About Sallet helmets
Gothic Sallet with visor is a popular model among German knights in the XV century. Medieval helm sallet (salad) appeared in the medieval Italy and completely replaced bascinets. This head protection was high-demanded among as noble warriors, so common infantry and archers. But the most popularity, sallets gained in Germany. Sallet with movable visor became a main element of well-known full-plate Gothic armor. These helmets were often decorated with top figures or chased elements. Helmet is fixed with leather underchin belt and buckle and sewn padded liner makes wearing (and fighting!) very comfortable. This battle helmet is handmade by customer parameters. Main photo shows...
German Gothic Sallet Here is an Italian, who immigrated to Germany and gained such a great popularity there, so people started to call him a German. That’s right, sallet has appeared in Italy back in the XIV century. However, by the middle of the XV century it became a German helmet to the last rivet. It was an integral part of German full-plate Gothic armor and was all the rage until the early XVI century. Old faithful bascinet was an ancestor of sallet. Though, it gave life to the dozens of late models of helmets. Foes and haters often call sallet “a steel pot with lumiere”, but such simplification is appalling and deeply flawed. As sallet is quite complicated and interestin...
Just look at the cool new sallet we've made for you! This is a copy of a sallet made by the Austrian master-gunsmith Caspar Rieder. The original dates back to 1480 and you can see it in the Metropolitan Museum of Art in New York. Earlier it was in the ancestral armory of the Counts Trapp at Churburg Castle, South Tyrol. The only difference is that Caspar Rieder forged his sallet from a single piece of metal while we welded two parts of the dome together. Both helmets have a medial ridge that smoothly transitions into a low slightly...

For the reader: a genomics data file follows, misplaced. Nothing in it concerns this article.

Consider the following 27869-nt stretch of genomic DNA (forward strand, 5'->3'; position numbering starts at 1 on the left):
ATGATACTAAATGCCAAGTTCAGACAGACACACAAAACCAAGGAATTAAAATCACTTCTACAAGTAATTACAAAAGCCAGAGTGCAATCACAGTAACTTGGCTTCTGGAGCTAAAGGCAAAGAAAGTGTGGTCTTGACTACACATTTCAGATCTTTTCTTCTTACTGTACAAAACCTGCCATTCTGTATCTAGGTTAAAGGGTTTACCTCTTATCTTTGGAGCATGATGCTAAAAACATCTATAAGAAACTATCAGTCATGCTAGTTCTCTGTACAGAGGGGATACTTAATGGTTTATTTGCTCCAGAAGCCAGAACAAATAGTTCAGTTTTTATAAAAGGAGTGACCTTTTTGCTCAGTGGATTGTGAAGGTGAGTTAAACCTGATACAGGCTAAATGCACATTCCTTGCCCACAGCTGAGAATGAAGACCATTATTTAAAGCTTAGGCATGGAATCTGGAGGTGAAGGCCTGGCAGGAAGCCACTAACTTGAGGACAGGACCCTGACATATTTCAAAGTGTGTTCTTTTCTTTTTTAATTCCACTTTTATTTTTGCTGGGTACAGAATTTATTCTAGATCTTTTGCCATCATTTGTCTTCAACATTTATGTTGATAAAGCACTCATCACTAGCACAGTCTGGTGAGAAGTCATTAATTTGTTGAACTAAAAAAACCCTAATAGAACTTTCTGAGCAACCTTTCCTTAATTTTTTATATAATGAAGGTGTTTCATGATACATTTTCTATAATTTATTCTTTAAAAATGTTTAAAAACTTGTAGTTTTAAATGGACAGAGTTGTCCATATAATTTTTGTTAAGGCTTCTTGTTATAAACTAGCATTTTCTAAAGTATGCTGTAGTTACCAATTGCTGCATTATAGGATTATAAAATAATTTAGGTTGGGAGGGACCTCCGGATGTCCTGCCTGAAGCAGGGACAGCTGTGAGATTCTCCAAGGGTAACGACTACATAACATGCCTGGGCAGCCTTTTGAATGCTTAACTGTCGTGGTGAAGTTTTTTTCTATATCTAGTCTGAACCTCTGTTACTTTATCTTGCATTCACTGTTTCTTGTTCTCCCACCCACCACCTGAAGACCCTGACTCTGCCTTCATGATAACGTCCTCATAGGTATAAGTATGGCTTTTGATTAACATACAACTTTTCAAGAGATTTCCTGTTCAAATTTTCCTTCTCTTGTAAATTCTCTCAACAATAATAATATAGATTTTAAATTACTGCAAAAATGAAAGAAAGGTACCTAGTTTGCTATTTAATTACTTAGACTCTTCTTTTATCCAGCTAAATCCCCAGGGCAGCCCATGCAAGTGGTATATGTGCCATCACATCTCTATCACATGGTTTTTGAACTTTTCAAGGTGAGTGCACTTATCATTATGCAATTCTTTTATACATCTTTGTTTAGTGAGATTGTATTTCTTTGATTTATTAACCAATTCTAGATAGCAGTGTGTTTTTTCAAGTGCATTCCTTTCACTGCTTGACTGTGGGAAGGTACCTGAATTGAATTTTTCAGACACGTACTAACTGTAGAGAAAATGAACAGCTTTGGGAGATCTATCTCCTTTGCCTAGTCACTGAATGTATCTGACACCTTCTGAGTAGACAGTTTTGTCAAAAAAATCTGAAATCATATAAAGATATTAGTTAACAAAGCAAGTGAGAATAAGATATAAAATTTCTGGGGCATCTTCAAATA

Visored sallet with bevor is a typical head armor, which was used by French knights in the XV century. Originally, sallet appeared in Italy in the Xv century. It replaced bascinet helm and gained great popularity among European warriors. This medieval plate armor has segmented articulated tail that protects back part of neck. Movable gorget (bevor) covers chin and throat. Sewn liner makes wearing of this authentic helmet very comfortable. You can use this battle helmet for: SCA HEMA Larp Stage performances Medieval festivals Reenactment events Main photo shows functional sallet helmet with following options: Cold-rolled steel 1.5 mm; Satin polishi...
Helmet Sallet appeared in medieval Italy in the middle of the XV century and gained popularity among knights all over Europe. In distinction from bascinet, sallet provided better visibility. Knights usually wore sallets with visor, but archers and crossbowmen preferred open-faced salads, like this model. Helmet is reliably fixed on the head with leather underchin belt and buckle. Sewn liner makes wearing very comfortable. This made-to-measure Middle Ages helmet is completely handcrafted by our artisans by customer parameters. You can use this functional medieval knight helmet for: SCA HEMA Larp Stage performances Medieval festivals Reenactment events Mai...